Three Existential “Novels” to Read (Warning: Restaurant Post)

In today’s sense of the word, it is difficult to call any book on this list a “novel,” so I’m using the term loosely. In any case, the works on this list are my favorite examples of existential literary achievement (so far). Everyone should read these.

1. The Fall (1956) – Albert Camus

This is probably Albert Camus most underrated and misunderstood novel. As the polar opposite of The Stranger’s Meursault, Jean-Baptiste Clamence thinks too introspectively about life. Meursault did not think introspectively enough.

2. The Metamorphosis (1915) – by Franz Kafka

In Franz Kafka’s most famous work the first line says it all:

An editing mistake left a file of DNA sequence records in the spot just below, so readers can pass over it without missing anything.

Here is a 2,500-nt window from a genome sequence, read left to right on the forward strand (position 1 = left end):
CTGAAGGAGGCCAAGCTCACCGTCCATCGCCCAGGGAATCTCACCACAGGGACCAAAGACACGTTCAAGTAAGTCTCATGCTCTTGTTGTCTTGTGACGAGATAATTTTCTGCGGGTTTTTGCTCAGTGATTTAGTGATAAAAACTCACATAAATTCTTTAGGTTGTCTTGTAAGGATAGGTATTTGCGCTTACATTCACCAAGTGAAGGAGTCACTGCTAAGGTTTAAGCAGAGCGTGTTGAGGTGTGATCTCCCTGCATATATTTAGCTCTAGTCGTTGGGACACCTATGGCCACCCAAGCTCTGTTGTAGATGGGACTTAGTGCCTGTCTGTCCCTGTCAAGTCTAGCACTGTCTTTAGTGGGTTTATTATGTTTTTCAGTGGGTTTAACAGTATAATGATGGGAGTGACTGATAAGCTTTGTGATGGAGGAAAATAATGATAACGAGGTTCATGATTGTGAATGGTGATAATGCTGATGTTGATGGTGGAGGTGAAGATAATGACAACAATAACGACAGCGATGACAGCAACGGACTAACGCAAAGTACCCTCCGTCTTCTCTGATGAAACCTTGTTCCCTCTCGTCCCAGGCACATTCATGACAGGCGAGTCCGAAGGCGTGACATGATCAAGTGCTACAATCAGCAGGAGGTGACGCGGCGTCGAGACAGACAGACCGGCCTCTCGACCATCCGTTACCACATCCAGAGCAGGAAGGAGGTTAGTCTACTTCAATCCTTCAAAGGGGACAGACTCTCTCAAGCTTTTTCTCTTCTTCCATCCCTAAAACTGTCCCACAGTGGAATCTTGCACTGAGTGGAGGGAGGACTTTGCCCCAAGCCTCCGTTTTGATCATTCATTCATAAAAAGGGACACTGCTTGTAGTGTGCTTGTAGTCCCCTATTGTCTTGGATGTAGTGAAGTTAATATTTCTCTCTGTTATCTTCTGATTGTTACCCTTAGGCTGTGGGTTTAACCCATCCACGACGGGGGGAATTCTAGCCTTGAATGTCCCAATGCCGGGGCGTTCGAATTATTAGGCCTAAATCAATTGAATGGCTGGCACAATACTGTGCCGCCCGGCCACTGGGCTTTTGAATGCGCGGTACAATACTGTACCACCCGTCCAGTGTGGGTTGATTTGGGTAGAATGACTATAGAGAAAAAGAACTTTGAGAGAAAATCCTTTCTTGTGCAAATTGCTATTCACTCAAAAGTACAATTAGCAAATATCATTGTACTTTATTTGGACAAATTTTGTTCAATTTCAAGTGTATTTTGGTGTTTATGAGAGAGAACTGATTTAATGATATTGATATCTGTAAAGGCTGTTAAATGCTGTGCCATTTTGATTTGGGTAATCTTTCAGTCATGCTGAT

“As Gregor Samsa awoke one morning from uneasy dreams he found himself transformed in his bed into a monstrous vermin” (or “gigantic insect” depending on your translation).

3. Thus Spoke Zarathustra: A Book for All and None (1883-1885) -Friederich Neitzsche

Friederich Nietzsche at one point claimed his own Zarathustra as “the greatest gift that humanity has received so far.” That claim alone makes it worth reading. It is also a great introduction to Nietzsche’s philosophy. I think the fictional arc is really fascinating as well.

QOL: human, meaning and truth, irreligion


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